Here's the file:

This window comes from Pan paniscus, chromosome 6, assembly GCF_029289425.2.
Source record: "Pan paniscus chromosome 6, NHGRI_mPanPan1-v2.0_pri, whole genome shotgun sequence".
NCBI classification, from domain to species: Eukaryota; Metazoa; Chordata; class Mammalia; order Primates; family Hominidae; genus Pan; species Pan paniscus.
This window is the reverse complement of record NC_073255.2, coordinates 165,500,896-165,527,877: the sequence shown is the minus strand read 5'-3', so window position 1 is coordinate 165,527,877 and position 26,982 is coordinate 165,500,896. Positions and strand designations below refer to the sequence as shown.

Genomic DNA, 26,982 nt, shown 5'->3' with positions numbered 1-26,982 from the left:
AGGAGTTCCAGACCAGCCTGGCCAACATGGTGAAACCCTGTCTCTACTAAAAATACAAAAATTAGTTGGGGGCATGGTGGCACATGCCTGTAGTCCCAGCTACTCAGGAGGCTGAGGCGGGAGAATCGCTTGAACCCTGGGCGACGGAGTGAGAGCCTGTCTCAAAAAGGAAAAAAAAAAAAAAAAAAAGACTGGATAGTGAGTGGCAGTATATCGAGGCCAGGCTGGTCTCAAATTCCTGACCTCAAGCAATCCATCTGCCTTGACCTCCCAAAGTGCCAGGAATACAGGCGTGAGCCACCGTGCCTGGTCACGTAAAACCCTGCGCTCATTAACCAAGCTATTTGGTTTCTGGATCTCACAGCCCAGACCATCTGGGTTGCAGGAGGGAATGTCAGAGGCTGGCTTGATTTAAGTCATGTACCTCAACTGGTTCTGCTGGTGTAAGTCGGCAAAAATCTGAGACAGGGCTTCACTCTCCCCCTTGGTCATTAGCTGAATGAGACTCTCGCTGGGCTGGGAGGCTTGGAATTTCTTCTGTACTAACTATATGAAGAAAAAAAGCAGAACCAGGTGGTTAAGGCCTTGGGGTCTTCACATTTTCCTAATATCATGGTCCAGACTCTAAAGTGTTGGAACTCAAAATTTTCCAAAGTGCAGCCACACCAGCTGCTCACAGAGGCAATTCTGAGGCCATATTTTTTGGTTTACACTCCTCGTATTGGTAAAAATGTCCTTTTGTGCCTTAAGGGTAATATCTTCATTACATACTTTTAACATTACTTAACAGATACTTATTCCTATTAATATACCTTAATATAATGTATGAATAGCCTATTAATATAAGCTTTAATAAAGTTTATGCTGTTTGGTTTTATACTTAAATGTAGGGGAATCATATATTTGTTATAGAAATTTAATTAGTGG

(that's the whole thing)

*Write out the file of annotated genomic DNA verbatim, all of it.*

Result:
This window comes from Pan paniscus, chromosome 6, assembly GCF_029289425.2.
Source record: "Pan paniscus chromosome 6, NHGRI_mPanPan1-v2.0_pri, whole genome shotgun sequence".
NCBI classification, from domain to species: Eukaryota; Metazoa; Chordata; class Mammalia; order Primates; family Hominidae; genus Pan; species Pan paniscus.
This window is the reverse complement of record NC_073255.2, coordinates 165,500,896-165,527,877: the sequence shown is the minus strand read 5'-3', so window position 1 is coordinate 165,527,877 and position 26,982 is coordinate 165,500,896. Positions and strand designations below refer to the sequence as shown.

Genomic DNA, 26,982 nt, shown 5'->3' with positions numbered 1-26,982 from the left:
AGGAGTTCCAGACCAGCCTGGCCAACATGGTGAAACCCTGTCTCTACTAAAAATACAAAAATTAGTTGGGGGCATGGTGGCACATGCCTGTAGTCCCAGCTACTCAGGAGGCTGAGGCGGGAGAATCGCTTGAACCCTGGGCGACGGAGTGAGAGCCTGTCTCAAAAAGGAAAAAAAAAAAAAAAAAAAGACTGGATAGTGAGTGGCAGTATATCGAGGCCAGGCTGGTCTCAAATTCCTGACCTCAAGCAATCCATCTGCCTTGACCTCCCAAAGTGCCAGGAATACAGGCGTGAGCCACCGTGCCTGGTCACGTAAAACCCTGCGCTCATTAACCAAGCTATTTGGTTTCTGGATCTCACAGCCCAGACCATCTGGGTTGCAGGAGGGAATGTCAGAGGCTGGCTTGATTTAAGTCATGTACCTCAACTGGTTCTGCTGGTGTAAGTCGGCAAAAATCTGAGACAGGGCTTCACTCTCCCCCTTGGTCATTAGCTGAATGAGACTCTCGCTGGGCTGGGAGGCTTGGAATTTCTTCTGTACTAACTATATGAAGAAAAAAAGCAGAACCAGGTGGTTAAGGCCTTGGGGTCTTCACATTTTCCTAATATCATGGTCCAGACTCTAAAGTGTTGGAACTCAAAATTTTCCAAAGTGCAGCCACACCAGCTGCTCACAGAGGCAATTCTGAGGCCATATTTTTTGGTTTACACTCCTCGTATTGGTAAAAATGTCCTTTTGTGCCTTAAGGGTAATATCTTCATTACATACTTTTAACATTACTTAACAGATACTTATTCCTATTAATATACCTTAATATAATGTATGAATAGCCTATTAATATAAGCTTTAATAAAGTTTATGCTGTTTGGTTTTATACTTAAATGTAGGGGAATCATATATTTGTTATAGAAATTTAATTAGTGG